Human fertility (measured by total fertility rate, TFR) varies widely even among populations without any artificial fertility control, whereas the age pattern of fertility is similar across populations. Proximate determinants of fertility are useful tools for understanding why fertility varies across populations and ages in general. In this chapter, we argue that Wood’s proximate determinants of fertility are useful in decomposing the mechanisms of low fertility in Japan, and we provide definitions of the terminology used in this book, such as fertility, fecundity, fecundability, and infertility. Social characteristics interact with biology to form fertility trend. For example, the increasing age at marriage and childbearing is suspected to reduce fertility by lengthening fecund waiting time to conception and increasing the probability of fetal loss, both of which are proximate determinants affected by reproductive aging. Social norm characteristics in Japan, such as long working hours, can also lengthen fecund waiting time to conception, likely through decreased frequency of sexual intercourse and increased probability of anovulatory menstrual cycles. Other factors may also influence these and other proximate determinants, including reproductive aging, assisted reproductive technology (ART), and environmental chemicals, although less is known about how these other factors may influence individual- and population-level fertility measures.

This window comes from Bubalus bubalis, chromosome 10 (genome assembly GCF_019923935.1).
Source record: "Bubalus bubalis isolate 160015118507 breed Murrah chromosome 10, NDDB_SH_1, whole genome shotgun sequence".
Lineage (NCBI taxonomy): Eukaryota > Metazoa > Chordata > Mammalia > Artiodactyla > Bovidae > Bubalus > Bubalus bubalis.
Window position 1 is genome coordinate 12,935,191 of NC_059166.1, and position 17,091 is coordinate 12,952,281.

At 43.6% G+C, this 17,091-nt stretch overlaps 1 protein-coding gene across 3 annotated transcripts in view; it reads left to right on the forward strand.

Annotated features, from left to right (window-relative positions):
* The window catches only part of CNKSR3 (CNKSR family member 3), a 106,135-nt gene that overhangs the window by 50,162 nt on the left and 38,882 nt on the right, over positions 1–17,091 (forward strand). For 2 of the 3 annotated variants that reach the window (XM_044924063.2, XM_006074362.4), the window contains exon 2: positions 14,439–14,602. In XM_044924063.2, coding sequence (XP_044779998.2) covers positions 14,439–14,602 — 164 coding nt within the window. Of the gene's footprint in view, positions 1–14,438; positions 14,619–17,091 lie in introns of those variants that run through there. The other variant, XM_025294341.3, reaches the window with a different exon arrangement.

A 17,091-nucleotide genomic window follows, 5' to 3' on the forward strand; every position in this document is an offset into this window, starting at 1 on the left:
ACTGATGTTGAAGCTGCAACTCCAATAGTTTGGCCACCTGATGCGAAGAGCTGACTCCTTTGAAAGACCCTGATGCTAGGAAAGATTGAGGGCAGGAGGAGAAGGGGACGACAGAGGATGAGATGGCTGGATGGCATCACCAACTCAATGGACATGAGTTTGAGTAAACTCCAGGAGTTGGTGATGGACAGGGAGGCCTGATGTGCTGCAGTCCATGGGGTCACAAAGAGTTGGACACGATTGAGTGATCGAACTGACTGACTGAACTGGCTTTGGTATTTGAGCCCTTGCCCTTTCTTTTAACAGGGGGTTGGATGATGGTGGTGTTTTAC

KeywordsFecundability Fecundity Fertility Infertility Proximate determinants Biodemography Japan TFR
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